If you buy Imperial dimensioned T & G (turned and ground) shafting in 1045 or 4140 it's usually right on the money. Cold finished 1018 shafting--which is very commonly used for PTO shafts and a variety of other "lower level" uses--is usually a couple thou undersize so it easily fits pre-machined yokes, sprockets and sheaves. It's meant to be that way so you know what to expect.

Even though we are a "metric" country I buy very little metric shafting but when I do it usually comes from a "real" steel supplier and measures dead nuts to what it's supposed to be. I have noticed that some of the metric stuff that comes from a "farm store" type place can be off a bit. I have no idea why and I also have no idea where it comes from but it has "surprised" me a couple of times--and yes, it's usually stuff supplied by the customer...
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Old 12-11-2019, 11:06 PM
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Originally Posted by LKeithR View Post
If you buy Imperial dimensioned T & G (turned and ground) shafting in 1045 or 4140 it's usually right on the money. Cold finished 1018 shafting--which is very commonly used for PTO shafts and a variety of other "lower level" uses--is usually a couple thou undersize so it easily fits pre-machined yokes, sprockets and sheaves. It's meant to be that way so you know what to expect.

Even though we are a "metric" country I buy very little metric shafting but when I do it usually comes from a "real" steel supplier and measures dead nuts to what it's supposed to be. I have noticed that some of the metric stuff that comes from a "farm store" type place can be off a bit. I have no idea why and I also have no idea where it comes from but it has "surprised" me a couple of times--and yes, it's usually stuff supplied by the customer...
Farm store metric is shady stuff. Always undersize, so it spins in the bearings.

And so is Browning. This was the input shaft on a Browning box. The output is 30.06mm and the great white hope is to find a 30mm shaft to slide into the hole.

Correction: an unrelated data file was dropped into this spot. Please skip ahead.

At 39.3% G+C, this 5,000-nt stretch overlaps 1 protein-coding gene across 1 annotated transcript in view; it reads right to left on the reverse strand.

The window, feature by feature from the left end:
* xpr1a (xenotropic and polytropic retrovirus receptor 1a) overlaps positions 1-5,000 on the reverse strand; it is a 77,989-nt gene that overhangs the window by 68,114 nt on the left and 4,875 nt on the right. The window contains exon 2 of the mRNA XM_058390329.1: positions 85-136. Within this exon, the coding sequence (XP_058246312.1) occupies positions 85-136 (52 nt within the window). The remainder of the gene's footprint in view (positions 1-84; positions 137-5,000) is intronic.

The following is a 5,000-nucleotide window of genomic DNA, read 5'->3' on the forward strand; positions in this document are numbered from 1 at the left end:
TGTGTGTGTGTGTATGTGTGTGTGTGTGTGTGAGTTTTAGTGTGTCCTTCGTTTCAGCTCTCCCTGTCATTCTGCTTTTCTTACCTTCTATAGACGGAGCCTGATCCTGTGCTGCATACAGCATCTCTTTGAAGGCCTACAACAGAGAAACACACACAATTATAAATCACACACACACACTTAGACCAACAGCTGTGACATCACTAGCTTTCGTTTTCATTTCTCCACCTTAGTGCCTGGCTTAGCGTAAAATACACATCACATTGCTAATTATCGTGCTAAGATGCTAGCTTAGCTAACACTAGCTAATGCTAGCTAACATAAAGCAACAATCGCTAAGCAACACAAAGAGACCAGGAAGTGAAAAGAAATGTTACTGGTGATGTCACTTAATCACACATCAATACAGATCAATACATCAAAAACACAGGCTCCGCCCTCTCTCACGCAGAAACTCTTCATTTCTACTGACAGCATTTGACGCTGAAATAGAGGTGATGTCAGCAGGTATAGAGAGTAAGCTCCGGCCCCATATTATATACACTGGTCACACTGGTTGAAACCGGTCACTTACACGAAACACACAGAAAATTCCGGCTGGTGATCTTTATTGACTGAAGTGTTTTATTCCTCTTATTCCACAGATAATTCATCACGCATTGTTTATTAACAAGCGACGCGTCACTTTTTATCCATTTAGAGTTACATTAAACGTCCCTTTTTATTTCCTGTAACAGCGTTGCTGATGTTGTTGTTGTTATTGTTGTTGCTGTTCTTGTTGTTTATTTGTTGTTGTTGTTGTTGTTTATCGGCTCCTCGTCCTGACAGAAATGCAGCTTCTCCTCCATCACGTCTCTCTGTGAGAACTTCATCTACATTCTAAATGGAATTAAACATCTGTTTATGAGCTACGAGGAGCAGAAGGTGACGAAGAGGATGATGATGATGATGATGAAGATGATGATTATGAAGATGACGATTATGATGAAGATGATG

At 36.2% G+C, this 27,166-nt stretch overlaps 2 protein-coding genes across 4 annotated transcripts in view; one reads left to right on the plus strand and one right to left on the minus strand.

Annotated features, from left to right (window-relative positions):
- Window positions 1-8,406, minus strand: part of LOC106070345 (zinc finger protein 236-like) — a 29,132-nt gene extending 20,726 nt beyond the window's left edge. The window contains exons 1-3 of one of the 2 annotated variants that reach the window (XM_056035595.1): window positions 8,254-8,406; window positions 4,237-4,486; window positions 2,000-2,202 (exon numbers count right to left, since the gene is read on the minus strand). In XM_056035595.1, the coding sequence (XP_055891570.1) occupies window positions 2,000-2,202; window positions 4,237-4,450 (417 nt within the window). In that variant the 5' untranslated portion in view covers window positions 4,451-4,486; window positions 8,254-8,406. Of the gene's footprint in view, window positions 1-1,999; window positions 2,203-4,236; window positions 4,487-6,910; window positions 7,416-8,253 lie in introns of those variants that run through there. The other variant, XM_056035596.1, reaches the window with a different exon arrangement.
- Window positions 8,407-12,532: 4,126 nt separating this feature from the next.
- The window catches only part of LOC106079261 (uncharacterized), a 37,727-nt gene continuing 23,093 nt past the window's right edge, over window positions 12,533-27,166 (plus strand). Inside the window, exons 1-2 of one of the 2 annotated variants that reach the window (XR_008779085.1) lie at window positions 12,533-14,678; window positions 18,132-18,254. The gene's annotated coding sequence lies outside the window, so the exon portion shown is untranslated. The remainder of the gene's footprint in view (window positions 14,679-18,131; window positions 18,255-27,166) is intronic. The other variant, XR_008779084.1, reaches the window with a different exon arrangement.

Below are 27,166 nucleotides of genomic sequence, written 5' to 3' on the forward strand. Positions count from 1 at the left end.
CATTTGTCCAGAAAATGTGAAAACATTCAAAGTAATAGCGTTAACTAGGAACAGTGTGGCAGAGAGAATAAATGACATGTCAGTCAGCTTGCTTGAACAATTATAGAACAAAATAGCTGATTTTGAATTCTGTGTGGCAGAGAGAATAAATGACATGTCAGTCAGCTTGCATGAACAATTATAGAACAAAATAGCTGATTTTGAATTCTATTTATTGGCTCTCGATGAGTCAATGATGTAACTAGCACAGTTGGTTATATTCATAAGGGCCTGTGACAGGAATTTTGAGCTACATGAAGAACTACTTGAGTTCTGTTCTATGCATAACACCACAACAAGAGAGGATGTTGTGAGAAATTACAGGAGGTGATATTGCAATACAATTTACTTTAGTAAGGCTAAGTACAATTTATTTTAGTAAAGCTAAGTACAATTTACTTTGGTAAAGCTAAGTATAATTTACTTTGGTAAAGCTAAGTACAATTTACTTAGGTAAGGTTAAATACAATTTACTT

Come on, Bubba, jump in here and tell me why they do this.
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Old 12-12-2019, 04:23 AM
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its a conspiracy led by Big Inch, they're trying to keep the sensible measurement system down.
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Old 12-12-2019, 07:50 AM
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its a conspiracy led by Big Inch, they're trying to keep the sensible measurement system down.
https://en.wikipedia.org/wiki/Big_Inch
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Old 12-12-2019, 09:23 AM
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Well, it is probably caused by Global Warming. No one else seems to know why metric does stupid things.
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Old 12-12-2019, 10:10 AM
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It’s cheaper material, especially if bought at big box stores. They want to sell at certain price point, and the manufacturers will adjust the tolerance level to their price point.
+- .010” is a lot different than +-.001” especially.

We all complain about cheap shit from China sold at Walmart and other stores, but has been mentioned here several times that the factories in China have some great high precision tools that they made, but they can produce a lot more stuff that is cheaper if they can and need to cut corners.

The one thing you can count on in when pricing or having a job bid on, is the winner that has the cheapest price usually does not have the best quality.